Review: “City of a Thousand Dolls” by Miriam Forester

12084278Title: “City of a Thousand Dolls”

Author: Miriam Forester

Genre: YA, fantasy/high fantasy

Publication Date: February 5, 2013 (HarperTeen – North America)

Source: Traded-for ARC

Summary: An exotic treat set in an entirely original, fantastical world brimming with deadly mystery, forbidden romance, and heart-stopping adventure.

Nisha was abandoned at the gates of the City of a Thousand Dolls when she was just a child. Now sixteen, she lives on the grounds of the isolated estate, where orphan girls apprentice as musicians, healers, courtesans, and, if the rumors are true, assassins. Nisha makes her way as Matron’s assistant, her closest companions the mysterious cats that trail her shadow. Only when she begins a forbidden flirtation with the city’s handsome young courier does she let herself imagine a life outside the walls. Until one by one, girls around her start to die.

Before she becomes the next victim, Nisha decides to uncover the secrets that surround the girls’ deaths. But by getting involved, Nisha jeopardizes not only her own future in the City of a Thousand Dolls—but her own life.

☆: 4/5 stars- A great debut for Forester, and a great combination of two different genres!

Review: You know, you’d never think that high fantasy and a murder mystery would go together very well. In “City of a Thousand Dolls”, Miriam Forester very successfully combines both elements of those genres to create an awesome high fantasy jaunt with talking cats, mysterious deaths, wandering nobles and girls being trained in special houses. If you liked “Grave Mercy”, “Shadow and Bone”, “Girl of Fire and Thorns” and/or “Graceling”, I’m pretty sure you’re going to love “City of a Thousand Dolls”. I know I did.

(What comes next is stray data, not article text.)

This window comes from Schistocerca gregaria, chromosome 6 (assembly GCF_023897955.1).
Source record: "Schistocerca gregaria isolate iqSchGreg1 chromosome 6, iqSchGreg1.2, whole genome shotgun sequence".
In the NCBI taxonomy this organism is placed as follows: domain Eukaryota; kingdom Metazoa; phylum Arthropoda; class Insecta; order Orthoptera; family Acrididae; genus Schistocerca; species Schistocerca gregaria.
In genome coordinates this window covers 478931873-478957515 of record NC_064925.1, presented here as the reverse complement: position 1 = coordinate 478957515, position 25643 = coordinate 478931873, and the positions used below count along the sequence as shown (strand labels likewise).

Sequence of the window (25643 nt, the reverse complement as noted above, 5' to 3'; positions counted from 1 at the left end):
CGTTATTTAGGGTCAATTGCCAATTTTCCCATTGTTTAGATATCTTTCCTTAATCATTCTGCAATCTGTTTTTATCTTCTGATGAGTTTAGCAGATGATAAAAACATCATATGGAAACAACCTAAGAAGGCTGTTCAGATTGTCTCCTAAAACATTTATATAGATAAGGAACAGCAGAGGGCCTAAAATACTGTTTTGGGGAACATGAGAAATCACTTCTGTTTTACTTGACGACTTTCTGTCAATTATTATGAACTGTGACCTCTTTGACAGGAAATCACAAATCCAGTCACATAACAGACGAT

What Forester really surprised me with was the depth and richness of her worldbuilding. Everything is very detailed, all the way down to the stitches on the asars/tunics. She uses a lot of sensory imagery and language to build her world, but she also uses her characters to do so as well. The balance between the two was startlingly good, and one didn’t lean too far against the other or needed to be propped up for support. The use of both of these technical elements made this world utterly delicious to the senses with a rich history behind it. Through the characters and the introductions to each different “Act” (using historical or academic stories or chronicles invented within that world), things felt very, very rich.

However, what disappointed me a bit was the fact that I had no idea that this was for the older MG/young YA crowd – it straddles the line there between the two demographics, so I feel like this could have been a lot longer, and a lot bolder had it been written for a mid-to-older YA crowd. On the other hand, it’s good that we’re getting high fantasy for older MG/young YA readers, and this is definitely the perfect book to introduce them to the high fantasy genre with. While there’s some ass-kicking, there wasn’t nearly enough for my liking, but considering the demographic…there you go. So in the end, I made my peace with that, and found the intellectual whodunit appeal was pretty powerful for any age group.